For weeks now, as missiles from American drones have snuffed out their leaders and terrorized their recruits in the remote mountains of Pakistan’s North Waziristan area, Al Qaeda fighters have kept their spirits up by telling each other they were about to have their revenge. “It’s like they’ve just been waiting for news, as if they were all excited about something big about to happen in the West,” says an Afghan Taliban intelligence officer known to Newsweek who operates as a liaison between his organization and Al Qaeda. For security reasons he would not allow his name to be published. The source said one senior Qaeda activist told him that Europeans and Americans think “our minds and bodies are in the mountains of the [Pakistan] tribal areas, but soon we will carry out a visible offensive with long-term consequences in their own Western homes and cities.”
Reports out of Britain overnight suggest that more than bravado may be at work here: according to anonymous sources cited by Sky News foreign-affairs editor Tim Marshall, intelligence agencies have uncovered terrorist plans to launch simultaneous commando-style attacks in Germany, France, and Britain that would be reminiscent of the slaughter in Mumbai almost two years ago. Such attacks have been a major concern of Western police forces because they require no special weaponry — just guns, training, and a will to die fighting.
Marshall says that the dramatic increase in drone attacks over the last few weeks is intended to disrupt the plot against European targets. One drone strike reportedly killed the head of Qaeda operations in Afghanistan and Pakistan, known as Shaikh Fateh, just last Saturday. Marshall quoted his sources telling him the Qaeda plot was in an “advanced but not imminent stage” and that intelligence agencies had been tracking the operatives “for some time.” The implication is that the onslaught of drone attacks, especially in the last month, has succeeded in thwarting the plot.
If the plot is not at an imminent stage, one wonders why the Eiffel Tower has been evacuated twice this month. But whether imminent or advanced, the logic behind the response to the threat — escalating drone attacks in Pakistan — ought to hinge on where these Qaeda commando teams are now located.
ABC News reports on intelligence gathered from a suspected German terrorist who is now being held at Bagram airbase near Kabul. “The captured German reportedly said several teams of attackers, all with European passports, had been trained and dispatched from training camps in Waziristan and Pakistan.”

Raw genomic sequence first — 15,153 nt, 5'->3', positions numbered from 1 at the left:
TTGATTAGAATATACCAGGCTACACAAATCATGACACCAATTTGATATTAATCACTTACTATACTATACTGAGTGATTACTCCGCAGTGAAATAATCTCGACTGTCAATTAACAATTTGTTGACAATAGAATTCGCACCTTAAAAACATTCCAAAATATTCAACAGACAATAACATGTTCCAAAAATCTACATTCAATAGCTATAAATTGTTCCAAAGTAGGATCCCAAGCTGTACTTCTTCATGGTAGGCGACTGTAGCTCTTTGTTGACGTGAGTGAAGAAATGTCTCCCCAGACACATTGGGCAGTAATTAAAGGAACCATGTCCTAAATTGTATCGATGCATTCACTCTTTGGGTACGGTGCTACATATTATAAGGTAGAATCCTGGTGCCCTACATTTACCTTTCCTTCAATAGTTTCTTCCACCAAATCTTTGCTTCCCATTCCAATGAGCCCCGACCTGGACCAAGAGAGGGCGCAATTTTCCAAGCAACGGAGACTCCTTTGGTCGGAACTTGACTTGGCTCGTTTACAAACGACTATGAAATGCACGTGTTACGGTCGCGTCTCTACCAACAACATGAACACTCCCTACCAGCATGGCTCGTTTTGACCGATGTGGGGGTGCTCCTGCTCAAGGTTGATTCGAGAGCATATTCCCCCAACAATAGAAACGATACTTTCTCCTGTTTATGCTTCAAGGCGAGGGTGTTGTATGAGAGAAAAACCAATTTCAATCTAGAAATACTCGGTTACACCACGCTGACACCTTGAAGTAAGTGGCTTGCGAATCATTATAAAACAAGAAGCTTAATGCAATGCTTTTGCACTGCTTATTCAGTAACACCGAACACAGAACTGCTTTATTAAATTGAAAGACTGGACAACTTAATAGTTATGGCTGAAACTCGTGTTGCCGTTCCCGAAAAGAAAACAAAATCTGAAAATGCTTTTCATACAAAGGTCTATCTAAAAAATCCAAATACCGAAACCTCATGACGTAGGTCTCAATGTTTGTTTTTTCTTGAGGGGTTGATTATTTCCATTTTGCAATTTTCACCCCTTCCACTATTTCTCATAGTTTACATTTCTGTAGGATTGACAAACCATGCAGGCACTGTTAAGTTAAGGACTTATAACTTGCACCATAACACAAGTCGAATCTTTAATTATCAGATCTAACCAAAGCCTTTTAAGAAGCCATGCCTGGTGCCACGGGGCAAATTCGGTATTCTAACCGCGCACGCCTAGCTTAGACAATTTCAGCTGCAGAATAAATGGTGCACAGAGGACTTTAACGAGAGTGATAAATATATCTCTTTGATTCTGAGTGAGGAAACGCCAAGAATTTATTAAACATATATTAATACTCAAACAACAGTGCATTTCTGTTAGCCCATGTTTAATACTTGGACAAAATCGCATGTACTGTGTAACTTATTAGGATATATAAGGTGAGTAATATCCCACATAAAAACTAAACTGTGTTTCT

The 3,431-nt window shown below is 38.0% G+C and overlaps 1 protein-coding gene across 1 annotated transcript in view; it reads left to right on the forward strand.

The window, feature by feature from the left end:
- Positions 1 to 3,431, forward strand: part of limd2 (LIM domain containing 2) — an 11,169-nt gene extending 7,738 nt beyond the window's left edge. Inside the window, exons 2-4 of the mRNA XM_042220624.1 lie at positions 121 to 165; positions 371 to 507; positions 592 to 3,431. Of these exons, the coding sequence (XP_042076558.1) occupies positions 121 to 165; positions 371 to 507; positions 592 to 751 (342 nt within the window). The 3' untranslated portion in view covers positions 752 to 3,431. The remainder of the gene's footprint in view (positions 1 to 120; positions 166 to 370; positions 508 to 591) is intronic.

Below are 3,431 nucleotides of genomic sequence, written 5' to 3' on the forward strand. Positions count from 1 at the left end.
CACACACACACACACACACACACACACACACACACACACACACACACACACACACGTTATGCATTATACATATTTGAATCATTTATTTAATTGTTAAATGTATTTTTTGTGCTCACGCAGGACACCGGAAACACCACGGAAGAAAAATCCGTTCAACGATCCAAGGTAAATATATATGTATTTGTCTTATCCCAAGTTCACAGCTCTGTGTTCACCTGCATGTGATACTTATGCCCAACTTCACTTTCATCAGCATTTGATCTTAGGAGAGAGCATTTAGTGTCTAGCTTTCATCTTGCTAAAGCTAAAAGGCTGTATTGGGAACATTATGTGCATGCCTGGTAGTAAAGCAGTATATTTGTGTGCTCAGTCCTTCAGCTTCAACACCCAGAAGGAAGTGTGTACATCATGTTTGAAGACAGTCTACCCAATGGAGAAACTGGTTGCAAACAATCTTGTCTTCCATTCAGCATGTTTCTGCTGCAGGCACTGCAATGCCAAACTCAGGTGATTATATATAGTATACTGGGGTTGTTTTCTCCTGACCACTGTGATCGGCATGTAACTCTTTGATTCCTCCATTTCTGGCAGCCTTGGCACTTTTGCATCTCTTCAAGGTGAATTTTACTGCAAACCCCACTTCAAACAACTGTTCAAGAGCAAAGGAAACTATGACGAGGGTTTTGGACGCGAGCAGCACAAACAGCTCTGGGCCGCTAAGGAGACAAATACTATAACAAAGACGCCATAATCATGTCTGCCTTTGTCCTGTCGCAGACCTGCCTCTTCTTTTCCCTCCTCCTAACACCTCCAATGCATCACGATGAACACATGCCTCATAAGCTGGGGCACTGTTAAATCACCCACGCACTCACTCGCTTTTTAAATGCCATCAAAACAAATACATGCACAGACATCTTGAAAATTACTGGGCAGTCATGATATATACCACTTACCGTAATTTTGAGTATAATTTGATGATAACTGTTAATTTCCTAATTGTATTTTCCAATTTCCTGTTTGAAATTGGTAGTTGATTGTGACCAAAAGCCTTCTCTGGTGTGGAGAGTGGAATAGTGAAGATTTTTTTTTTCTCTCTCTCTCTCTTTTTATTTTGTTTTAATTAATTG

If they’ve already been dispatched, what’s the point of launching drone attacks on these training camps now? Is this about thwarting terrorism or about adopting a combative posture? A way of saying: we’re not doing nothing; we’re doing something. It might not work, but we sure as hell won’t take this lying down.
Or maybe it’s what might be called preemptive retribution — a foretaste of what will happen after a major al Qaeda attack.
As Bob Woodward’s new book reveals, “if a Pakistani-based terrorist ever managed to strike inside the United States, the CIA had a ‘retribution plan’ to strike at least 150 camps in Pakistan.”
Retribution is another name for revenge and the inchoate rationale that drives revenge is the desire to eliminate the enemy.
“Who did we get today,” White House chief of staff Rahm Emanuel would ask, as though a finite list of drone targets could be whittled down to zero — even while the director of the CIA warned him that this could go on forever.
Almost a decade after 9/11, the mere fact that a retribution plan with 150 targets could be drawn up, is a clear indication of a failed strategy.
Of course this elimination strategy is doomed because it confuses human bodies with the ideas and sentiments that animate them. The bodies can be destroyed but the spirit moves on to animate another combatant. Indeed, the drone can best be seen as the worst kind of force multiplier — one that invigorates the enemy and boosts support among the local population.
As Stephen Farrell astutely noted after being able to observe the Taliban while he was held captive last year, as much as anything else the significance of the drone is not its destructive power but what it signals: the absence of foreign soldiers.
The US commands the sky over Waziristan because it dare not occupy the land.
As for whether a terrorist attack in France is actually imminent, the raised level of alertness prompted by official warnings has been matched by a raised level of suspicion.
Opposition figures and pundits alike have loudly speculated that the troubling pronouncements are actually a ruse to turn attention away from scandals that have implicated government members and from growing protest against pension reform. French media have even suggested that President Nicolas Sarkozy, whose approval ratings are in the doldrums, has borrowed the tactic of the well-timed terrorism scare from the playbook of former U.S. President George W. Bush.
“The French people aren’t duped,” says Socialist Party official and former presidential candidate Ségolène Royal in a remark typical of the skeptics. “The fight against terrorism is a serious and discreet effort, incompatible with sudden alert announcements — made, by chance, as protests surge. There’s an element of stagecraft in this that’s out of line and even dangerous.”
The lesson of the last decade should be that what governments do to prevent terrorism matter less than what they do afterwards.
Thus far, local horror has been a reliable catalyst for global folly.